With Mapping voice gender and emotion to acoustic properties of natural speech, Ms. Lee and her colleagues did an admirable job of scientifically quantifying and documenting the elusive quality of “tone” that Jack Joseph Puig so poetically mentioned as the driving force in the music he produces that connects with listeners around the globe.
Along similar lines, the distorted wailing guitar solo sound of Eric Clapton’s Cream-era Gibsons, using humbucking pickups with the treble rolled off through a cranked Marshall amp, was described by him as the “woman tone” – a reference to the vocal-like nuance he was able to elicit from his guitar rig with that setting.
Given how the electric guitar has become such a force in the history of popular music, starting with people like Jack Miller, Eddie Durham and Charlie Christian’s recordings with Benny Goodman and then to blues and rock and roll, the next presentation helped to explain why we find the sound of the electric guitar so compelling.
Emotional and neurological responses to timbre in electric guitar and voice was presented by Sephra Scheuber. It explored the ways in which timbre affected the perception of a sound’s emotional content and people’s neurological reactions to sounds. As a psychologist as well as audio engineer, Ms. Scheuber’s experiences with the manipulation of timbre in recording the electric guitar and how it can alter emotional effects, as well as her work in music therapy with melody, harmony, and non-linguistic sounds, formed the foundation of her research.
Since the isolation of timbre from other audio elements is the most difficult part of studying timbre and its effects, Ms. Scheuber explained the dearth of research into the subject was what prompted her project. The fact that most previous research into timbre almost exclusively is devoted to western orchestral instruments and little, if any, to modern electric instruments was also a motivation for her.
Another reason for her choice of electric guitar is that while most orchestral instruments have an intrinsic sound that is recognizable even with extreme amounts of equalization, the electric guitar has a well-known sound but in which most people are accustomed to hearing its timbre easily altered through a variety of electronic effects, whether they are conscious of it or not.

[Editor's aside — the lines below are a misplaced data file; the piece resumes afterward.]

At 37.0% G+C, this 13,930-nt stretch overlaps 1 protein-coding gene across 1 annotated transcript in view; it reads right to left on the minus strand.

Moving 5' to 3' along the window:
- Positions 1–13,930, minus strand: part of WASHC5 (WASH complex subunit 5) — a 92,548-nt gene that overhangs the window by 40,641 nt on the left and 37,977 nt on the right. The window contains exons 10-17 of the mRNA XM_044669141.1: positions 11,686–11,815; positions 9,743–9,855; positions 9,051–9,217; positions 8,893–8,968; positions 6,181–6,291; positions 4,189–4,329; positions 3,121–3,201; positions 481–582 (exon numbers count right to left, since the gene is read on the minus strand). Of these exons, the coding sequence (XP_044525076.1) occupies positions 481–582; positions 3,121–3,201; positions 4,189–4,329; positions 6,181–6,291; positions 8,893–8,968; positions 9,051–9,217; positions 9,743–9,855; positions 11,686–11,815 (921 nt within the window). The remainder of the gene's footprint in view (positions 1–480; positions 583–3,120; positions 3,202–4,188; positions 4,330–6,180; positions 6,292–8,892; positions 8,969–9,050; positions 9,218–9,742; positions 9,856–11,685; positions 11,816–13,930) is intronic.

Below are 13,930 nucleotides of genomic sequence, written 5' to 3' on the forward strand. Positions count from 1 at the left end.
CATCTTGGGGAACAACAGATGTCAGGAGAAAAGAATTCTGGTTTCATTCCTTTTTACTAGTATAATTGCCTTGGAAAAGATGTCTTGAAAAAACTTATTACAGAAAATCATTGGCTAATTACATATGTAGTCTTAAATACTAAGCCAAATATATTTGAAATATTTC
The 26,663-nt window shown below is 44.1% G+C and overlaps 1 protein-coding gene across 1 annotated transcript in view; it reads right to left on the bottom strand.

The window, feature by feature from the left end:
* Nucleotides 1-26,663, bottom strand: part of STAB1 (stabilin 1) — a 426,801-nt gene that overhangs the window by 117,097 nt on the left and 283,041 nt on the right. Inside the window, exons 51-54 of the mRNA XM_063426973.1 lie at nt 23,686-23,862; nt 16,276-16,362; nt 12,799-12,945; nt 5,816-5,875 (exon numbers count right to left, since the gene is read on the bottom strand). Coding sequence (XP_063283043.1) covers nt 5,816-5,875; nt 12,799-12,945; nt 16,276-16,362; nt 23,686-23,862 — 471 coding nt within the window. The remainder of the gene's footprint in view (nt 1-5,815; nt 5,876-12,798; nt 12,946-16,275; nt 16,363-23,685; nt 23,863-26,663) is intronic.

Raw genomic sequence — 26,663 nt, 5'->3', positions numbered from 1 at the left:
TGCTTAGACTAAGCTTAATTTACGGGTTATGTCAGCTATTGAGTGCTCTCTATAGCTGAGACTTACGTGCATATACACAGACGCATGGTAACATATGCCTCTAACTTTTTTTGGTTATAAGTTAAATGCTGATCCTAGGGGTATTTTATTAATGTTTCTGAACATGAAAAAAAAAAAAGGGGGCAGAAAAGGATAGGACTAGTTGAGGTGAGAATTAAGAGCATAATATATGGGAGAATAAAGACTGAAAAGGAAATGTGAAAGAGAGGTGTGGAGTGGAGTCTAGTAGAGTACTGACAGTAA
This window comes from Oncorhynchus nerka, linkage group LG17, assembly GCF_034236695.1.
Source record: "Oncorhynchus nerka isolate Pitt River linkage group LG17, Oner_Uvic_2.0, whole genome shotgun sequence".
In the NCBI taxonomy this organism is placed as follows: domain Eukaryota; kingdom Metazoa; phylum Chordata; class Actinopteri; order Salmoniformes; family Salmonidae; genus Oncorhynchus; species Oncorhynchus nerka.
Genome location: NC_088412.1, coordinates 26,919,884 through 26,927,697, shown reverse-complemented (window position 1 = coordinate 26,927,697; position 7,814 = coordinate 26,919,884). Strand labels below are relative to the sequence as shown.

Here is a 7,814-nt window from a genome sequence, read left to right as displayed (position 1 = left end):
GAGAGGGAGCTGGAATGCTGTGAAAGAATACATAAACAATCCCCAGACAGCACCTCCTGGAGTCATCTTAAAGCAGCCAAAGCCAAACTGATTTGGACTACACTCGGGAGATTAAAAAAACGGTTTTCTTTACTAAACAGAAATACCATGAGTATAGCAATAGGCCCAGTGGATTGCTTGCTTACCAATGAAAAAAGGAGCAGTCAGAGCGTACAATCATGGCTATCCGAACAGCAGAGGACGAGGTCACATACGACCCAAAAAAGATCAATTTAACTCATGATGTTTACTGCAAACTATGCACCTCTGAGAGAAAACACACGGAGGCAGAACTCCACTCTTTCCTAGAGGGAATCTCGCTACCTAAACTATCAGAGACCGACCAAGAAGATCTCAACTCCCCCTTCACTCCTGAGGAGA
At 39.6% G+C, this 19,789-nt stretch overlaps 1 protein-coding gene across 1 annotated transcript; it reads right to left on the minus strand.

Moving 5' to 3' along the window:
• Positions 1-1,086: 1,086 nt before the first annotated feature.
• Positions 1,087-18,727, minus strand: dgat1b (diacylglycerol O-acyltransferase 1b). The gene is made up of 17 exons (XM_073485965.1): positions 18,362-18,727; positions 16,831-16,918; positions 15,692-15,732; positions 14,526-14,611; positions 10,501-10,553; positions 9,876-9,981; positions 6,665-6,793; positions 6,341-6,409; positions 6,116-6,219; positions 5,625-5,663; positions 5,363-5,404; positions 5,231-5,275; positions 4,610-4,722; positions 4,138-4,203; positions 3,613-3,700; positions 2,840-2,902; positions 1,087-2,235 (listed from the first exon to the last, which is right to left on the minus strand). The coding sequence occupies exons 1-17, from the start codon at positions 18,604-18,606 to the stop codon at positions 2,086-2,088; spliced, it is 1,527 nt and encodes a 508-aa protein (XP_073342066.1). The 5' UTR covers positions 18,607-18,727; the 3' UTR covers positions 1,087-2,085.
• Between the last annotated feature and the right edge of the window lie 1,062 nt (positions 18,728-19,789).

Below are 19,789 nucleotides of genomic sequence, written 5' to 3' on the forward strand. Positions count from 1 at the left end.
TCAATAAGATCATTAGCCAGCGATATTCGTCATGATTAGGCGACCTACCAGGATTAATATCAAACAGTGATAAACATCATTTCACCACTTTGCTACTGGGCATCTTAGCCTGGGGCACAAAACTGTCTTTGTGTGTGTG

Finally, Ms. Scheuber incorporated vocal sounds into her study as a frame of reference, primarily due to the familiarity of emotional ranges expressed through the human voice.
Due to the aforementioned issues regarding isolation of timbre, especially in pre-recorded material, Ms. Scheuber recorded her own sounds, using electric guitar and different effects pedals in addition to vocal performances by actors evoking various emotions.
The participants were asked to listen to the recordings and indicate their impressions of the following:
- Emotional categorization (happy, sad, angry, etc.)
- Emotional intensity (weak to strong on a 5-point scale)
Among the results of the study:
- 80 percent of the participants agreed on the emotional categorizations for the vocal sounds.
- Guitar sounds exhibited trends, albeit with subtle emotional identifications: some listeners might have interpreted a particular sound as “sad,” whereas others might have categorized it as “angry.”
The most significant common timbre feature between the guitar and vocal recordings, in which participants concurred on the emotional content conveyed, was in the attack slope (i.e. speed of the sound’s articulation). Angry sounds had the lowest, while happy sounds marked the highest.
Ms. Scheuber also recorded EEG tests on the participants, for measuring neurological activity in the brain while listening to the vocal and guitar sounds, and to judge whether they were similar or dissimilar. For quantifying the data, she extracted alpha (8 – 12 Hz) and theta (4 – 8 Hz) brain wave rhythms for analysis at Cz and Fz (neural networks).
The Cz (middle) portion of the brain displayed emotional reaction, with higher levels when listening to angry sounds and the lowest for happy sounds. From a therapeutic perspective, this study may indicate how music therapy featuring specific guitar sounds can be used for treatment of schizophrenia, depression, and other psychological disorders.